“Imagine trying to tune into a radio station. Ok, you don’t use radio anymore, so imagine our dad can’t call you to get help setting up his Spotify, so is trying to tune into a radio station. He turns the dial but it’s just picking up white noise and, after a few frustrating minutes, he manages to pick up a signal and tune into a station. The same is true in statistics — there is something you’re trying to actually measure (say, how many Americans want to leave for Canada), but the data could be noisy (by including everyone who just makes a trip over the border to buy affordable medication). Noisy data are data from which it is hard to determine the true effect.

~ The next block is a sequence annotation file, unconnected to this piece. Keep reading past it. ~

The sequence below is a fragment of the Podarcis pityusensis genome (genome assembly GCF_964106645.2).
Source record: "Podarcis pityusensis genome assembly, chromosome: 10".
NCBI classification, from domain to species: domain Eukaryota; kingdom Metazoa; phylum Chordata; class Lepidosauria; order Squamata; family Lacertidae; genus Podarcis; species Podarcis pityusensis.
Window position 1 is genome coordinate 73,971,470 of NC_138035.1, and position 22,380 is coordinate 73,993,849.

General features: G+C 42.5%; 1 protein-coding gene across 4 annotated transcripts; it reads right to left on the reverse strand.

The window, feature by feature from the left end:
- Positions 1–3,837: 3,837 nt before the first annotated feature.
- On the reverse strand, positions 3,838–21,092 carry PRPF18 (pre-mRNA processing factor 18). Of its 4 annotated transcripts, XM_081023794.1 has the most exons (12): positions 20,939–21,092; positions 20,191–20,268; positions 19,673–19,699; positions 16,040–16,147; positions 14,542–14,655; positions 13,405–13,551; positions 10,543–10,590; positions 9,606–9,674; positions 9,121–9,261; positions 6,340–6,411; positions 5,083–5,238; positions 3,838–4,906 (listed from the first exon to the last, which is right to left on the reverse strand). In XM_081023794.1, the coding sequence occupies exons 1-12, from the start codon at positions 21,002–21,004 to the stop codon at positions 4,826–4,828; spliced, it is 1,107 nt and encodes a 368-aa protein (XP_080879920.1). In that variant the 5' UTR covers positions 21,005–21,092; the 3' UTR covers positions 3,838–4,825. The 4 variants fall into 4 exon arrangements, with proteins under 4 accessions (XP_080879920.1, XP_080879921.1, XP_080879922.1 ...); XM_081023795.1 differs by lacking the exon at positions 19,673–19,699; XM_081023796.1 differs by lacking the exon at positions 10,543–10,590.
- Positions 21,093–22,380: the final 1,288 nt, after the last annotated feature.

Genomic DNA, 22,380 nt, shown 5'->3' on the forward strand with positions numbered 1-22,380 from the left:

The signal is the meaningful information that you’re actually trying to detect.
The noise is the random, unwanted variation or fluctuation that interferes with the signal.”